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The Actual ‘Money’ Questions

A franchise operation, with rare exception, is a for-profit endeavor providing goods and services at fair market value.  

It takes money to make money, however, so before committing it’s important to ask and answer the following money questions to ensure that the ledger balances to your satisfaction:

How much money can I make with this franchise?

It all starts with this fundamental question.  The truth of the matter is no one can predict this. It depends on a lot of factors – location, the marketing that you choose to do or participate in, your level of engagement, the performance of the team that you assemble and more. Within the franchisor’s Franchise Disclosure Document (FDD) you may find a range of incomes (it’s not mandatory) but even if it is there, it’s often presented as a broad range of and as a consequence, of limited utility. The best way to find this information is to talk to existing franchisees. Remember that it takes time to build that revenue stream and that other factors will influence the profitability of your franchise, but it’s a strong indicator to inform your thinking.

What is the total investment required for this franchise?

Knowing what your upfront costs will be for buying and running the business until it makes a profit is a key piece of information. Again, you will be able to learn about these costs in a general manner in the Estimated Investment section of the FDD. For more specific and accurate information, those current franchisees remain your best resource and even then, those figures will be a well-informed estimate but still only an estimate. Be sure to plan for sufficient working capital in addition to your upfront costs.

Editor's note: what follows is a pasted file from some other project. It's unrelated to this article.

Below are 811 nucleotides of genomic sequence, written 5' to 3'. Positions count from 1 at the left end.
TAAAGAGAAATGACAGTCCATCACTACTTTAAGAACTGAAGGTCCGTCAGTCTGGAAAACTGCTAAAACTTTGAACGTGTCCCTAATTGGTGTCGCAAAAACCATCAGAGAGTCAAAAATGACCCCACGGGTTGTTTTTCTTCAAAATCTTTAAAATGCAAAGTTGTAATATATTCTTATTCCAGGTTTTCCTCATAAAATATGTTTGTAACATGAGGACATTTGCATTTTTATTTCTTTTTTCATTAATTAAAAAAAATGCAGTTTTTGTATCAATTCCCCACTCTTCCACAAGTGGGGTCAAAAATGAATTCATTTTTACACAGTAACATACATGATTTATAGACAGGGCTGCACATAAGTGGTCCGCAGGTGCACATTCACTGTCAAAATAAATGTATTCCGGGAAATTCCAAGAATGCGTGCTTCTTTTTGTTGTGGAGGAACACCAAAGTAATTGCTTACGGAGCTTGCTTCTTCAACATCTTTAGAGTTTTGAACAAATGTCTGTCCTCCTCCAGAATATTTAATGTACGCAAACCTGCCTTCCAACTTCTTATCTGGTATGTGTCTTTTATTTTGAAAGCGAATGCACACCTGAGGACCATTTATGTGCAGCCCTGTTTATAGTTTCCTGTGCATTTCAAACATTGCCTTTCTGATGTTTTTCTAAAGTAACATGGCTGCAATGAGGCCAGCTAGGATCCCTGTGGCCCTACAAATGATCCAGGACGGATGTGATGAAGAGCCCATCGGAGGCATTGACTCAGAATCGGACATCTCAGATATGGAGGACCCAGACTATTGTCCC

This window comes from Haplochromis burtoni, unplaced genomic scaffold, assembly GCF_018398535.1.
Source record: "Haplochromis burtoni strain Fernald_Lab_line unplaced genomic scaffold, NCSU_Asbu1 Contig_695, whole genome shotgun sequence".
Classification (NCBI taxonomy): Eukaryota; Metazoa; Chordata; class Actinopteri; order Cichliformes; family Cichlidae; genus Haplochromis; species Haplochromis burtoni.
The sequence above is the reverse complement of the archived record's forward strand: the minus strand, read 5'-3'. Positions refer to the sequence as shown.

What will I need in working capital as my business begins?

Working capital is the capital that you’ll have to put into your business post start-up and before incoming revenues exceed your expenses. This includes both operating expenses (such as your lease, cost of employees, utilities, etc.) and your personal living expenses. Since the break-even point could take longer than projected and your expenses may skew higher than expected, an extra cushion of capital is a smart idea.


How long will it take before I reach the break-even point with my new franchise?

Few businesses make money during the start-up phase. Building up your customers takes time and the franchisor will have the data on the range of time in which most of their franchisees reach the break-even point. Plan conservatively using the longer end of that range.

How strong is the franchisor financially?

Your financials aren’t the only thing to scrutinize here, you also need to closely examine those of the franchisor during this evaluation process. A franchise company that is in a strong financial position will be able to support the franchisees, persevere through challenges and be able to build the brand and adjust strategy as needed. If you’re not an accountant by trade, consider enlisting the assistance of a financial adviser with interpreting the information in the FDD and other public filings from the franchisor.

Getting answers to these money questions is a critical step. Take time with each and every question and talk to as many people as necessary so that you are confident in the accuracy of the answers. With the answers to these questions, you can confidently make proceed to determining your preferred means to secure the required capital.

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